Breaking the 300-point barrier is a milestone in this project. Only two infielders eclipsed this mark: Cal Ripken and Mike Schmidt. In left field, two more join that exclusive group, with Stan Musial (341.07) beating out Ted Williams (305.68) for the top spot. Carl Yastrzemski lands in the #3 spot with an equally impressive 291.24.
The rest of the top ten consists of Rickey Henderson (258.67), Al Simmons (237.28), Jim Rice (215.39), Willie Stargell (213.66), Goose Goslin (212.29), Joe Medwick (212.06), and Billy Williams (208.43). Notice anything about that list? All have been inducted into the Hall of Fame. Despite the contention of many that Jim Rice does not belong in Cooperstown, he seems to fit right in with his peers in right field.
The first non-Hall of Famer in my list of left fielders is Bob Johnson (192.02) at #12, slightly ahead of the supposed second-best leadoff hitter of all-time, Tim Raines (#13, 191.61). Perhaps we are overrating Raines’ career a bit, giving him too much credit for being second-best when he truly pales in comparison to his contemporary Henderson?
I have long heard that Lou Brock was a big mistake, that the only reason he ever made the Hall of Fame was his 3000 hits (despite being such a prolific base stealer). When all the statistics are plugged into the spreadsheet, Brock ranks #16 behind Johnson, Raines, and George Foster (#14, 190.99). Now, I’m a huge Reds fan, and would love to see Foster get some more recognition for his career, but I don’t think it was a Hall of Fame career.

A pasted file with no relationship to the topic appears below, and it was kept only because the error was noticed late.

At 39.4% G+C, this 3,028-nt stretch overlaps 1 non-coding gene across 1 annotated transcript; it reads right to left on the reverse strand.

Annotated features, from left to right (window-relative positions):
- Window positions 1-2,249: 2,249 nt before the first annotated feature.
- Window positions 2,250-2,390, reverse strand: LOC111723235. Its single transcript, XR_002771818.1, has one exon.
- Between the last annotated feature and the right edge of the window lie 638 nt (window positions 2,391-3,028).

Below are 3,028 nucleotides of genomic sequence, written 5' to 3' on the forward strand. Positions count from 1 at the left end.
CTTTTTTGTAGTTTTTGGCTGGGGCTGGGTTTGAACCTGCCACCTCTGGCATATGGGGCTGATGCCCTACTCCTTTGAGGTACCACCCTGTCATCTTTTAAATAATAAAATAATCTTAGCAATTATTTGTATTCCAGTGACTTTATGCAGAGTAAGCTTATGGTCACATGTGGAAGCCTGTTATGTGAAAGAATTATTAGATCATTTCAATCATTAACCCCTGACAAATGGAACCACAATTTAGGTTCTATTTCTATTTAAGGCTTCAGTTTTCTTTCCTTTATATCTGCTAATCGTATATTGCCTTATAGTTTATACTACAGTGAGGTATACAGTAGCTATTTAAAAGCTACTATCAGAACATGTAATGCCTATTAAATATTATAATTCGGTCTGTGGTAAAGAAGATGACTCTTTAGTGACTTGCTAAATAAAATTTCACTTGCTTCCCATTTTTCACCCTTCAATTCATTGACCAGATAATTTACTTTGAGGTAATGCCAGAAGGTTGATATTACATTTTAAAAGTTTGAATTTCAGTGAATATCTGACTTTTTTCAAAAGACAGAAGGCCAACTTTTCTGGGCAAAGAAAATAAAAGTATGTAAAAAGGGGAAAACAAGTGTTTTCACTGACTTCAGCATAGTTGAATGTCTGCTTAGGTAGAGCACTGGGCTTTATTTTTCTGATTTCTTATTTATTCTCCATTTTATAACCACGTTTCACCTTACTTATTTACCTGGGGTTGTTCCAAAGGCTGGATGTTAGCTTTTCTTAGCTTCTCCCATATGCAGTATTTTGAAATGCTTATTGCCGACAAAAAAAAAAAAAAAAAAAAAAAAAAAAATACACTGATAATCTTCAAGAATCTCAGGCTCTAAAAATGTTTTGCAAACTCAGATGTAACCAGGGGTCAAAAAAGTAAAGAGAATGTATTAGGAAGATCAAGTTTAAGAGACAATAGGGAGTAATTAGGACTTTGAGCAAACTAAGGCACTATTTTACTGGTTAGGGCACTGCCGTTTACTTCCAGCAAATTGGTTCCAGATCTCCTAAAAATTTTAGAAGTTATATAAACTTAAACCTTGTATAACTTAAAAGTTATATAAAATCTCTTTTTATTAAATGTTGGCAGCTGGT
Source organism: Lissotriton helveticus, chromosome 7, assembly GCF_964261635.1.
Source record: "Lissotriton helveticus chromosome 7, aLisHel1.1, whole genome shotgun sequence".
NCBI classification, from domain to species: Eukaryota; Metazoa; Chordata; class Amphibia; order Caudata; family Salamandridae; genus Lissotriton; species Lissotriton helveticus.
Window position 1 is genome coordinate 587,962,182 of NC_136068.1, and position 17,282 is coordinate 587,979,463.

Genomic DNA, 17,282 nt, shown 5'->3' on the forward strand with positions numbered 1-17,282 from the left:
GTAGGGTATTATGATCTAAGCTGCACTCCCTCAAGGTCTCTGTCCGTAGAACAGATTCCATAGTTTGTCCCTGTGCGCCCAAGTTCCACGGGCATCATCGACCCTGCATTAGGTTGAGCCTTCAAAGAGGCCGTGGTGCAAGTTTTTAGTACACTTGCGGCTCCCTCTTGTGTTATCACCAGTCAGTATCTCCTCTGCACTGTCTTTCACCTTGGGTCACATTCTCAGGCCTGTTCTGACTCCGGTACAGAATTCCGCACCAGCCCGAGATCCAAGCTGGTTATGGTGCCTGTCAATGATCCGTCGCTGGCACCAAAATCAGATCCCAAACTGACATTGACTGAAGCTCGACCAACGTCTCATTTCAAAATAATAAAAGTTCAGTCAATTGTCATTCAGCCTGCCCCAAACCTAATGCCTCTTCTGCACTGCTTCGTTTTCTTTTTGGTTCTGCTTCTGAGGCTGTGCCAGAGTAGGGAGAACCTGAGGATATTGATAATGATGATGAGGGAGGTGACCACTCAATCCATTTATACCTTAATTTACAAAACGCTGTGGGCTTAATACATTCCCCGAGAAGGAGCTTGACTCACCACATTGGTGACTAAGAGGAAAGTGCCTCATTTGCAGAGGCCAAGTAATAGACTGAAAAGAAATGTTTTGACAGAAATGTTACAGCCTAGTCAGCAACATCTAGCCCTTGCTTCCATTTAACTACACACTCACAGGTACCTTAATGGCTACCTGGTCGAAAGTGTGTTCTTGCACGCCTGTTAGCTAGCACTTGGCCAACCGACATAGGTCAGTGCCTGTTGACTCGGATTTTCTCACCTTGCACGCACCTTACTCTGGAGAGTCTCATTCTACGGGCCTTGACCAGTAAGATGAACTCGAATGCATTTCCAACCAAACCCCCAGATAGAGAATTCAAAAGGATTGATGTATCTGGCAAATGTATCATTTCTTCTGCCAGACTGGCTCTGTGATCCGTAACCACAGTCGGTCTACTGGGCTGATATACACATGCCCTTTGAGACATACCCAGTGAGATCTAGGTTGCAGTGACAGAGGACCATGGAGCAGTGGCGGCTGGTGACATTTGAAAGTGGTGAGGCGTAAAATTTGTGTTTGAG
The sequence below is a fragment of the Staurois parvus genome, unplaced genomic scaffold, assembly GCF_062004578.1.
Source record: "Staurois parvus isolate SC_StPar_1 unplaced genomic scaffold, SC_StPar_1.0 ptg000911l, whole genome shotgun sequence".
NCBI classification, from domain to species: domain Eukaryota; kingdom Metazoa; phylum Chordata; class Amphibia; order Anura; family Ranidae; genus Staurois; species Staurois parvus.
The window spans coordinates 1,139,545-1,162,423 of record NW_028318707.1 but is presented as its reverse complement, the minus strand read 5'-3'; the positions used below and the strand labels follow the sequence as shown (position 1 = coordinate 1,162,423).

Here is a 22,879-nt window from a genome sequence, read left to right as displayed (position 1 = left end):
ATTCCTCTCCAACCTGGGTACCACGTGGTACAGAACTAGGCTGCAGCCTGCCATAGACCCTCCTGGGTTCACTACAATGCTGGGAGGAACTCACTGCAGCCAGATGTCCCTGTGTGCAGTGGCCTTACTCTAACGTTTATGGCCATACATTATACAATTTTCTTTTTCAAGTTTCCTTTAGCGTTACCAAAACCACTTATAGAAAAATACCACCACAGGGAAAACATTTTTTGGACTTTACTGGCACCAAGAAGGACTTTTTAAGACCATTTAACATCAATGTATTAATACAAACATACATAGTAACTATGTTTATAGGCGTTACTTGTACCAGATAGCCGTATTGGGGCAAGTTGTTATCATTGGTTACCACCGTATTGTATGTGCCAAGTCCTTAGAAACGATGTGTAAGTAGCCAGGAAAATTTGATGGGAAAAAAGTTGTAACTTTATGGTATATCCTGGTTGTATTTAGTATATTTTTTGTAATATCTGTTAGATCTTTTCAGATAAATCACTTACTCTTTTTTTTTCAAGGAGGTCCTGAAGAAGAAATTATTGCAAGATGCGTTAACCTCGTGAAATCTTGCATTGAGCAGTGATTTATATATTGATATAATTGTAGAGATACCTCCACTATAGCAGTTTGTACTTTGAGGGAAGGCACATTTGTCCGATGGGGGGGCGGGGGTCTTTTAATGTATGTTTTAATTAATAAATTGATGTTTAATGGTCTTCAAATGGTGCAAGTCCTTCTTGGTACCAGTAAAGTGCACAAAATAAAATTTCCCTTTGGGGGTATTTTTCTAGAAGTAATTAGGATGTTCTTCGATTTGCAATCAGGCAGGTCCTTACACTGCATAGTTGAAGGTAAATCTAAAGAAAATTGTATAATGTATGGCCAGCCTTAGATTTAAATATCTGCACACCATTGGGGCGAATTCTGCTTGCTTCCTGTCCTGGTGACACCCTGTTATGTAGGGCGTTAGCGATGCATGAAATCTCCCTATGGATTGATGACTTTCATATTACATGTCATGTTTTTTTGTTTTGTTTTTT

Adam Dunn, who has an outside shot at 500 career homers (sitting at 406 as he enters his 13th season), falls dead last on my list of twenty-nine left fielders with a very low score of 131.37. Without a major surge, it is doubtful Dunn will ever have a plaque hanging in Cooperstown.
Eight players have been honored with their #20 retired by nine teams; Robinson gets double the glory from both the Reds and the Orioles.
Monte Irvin, New York Giants
Irvin was a 1973 inductee into the Hall of Fame via the Negro League Committee. He played with Larry Doby on the champion Newark Eagles team of 1946, and continued playing in the Negro Leagues through 1948. In 1949, he got his shot with the New York Giants, debuting July 8 as a pinch hitter against the Brooklyn Dodgers. Irvin batted .293 in his 8-year major league career.
Don Sutton, Los Angeles Dodgers
Frank Robinson, Baltimore Orioles
Frank Robinson, Cincinnati Reds
Frank White, Kansas City Royals
Lou Brock, St. Louis Cardinals
Luis Gonzalez, Arizona Diamondbacks
Mike Schmidt, Philadelphia Phillies
Pie Traynor, Pittsburgh Pirates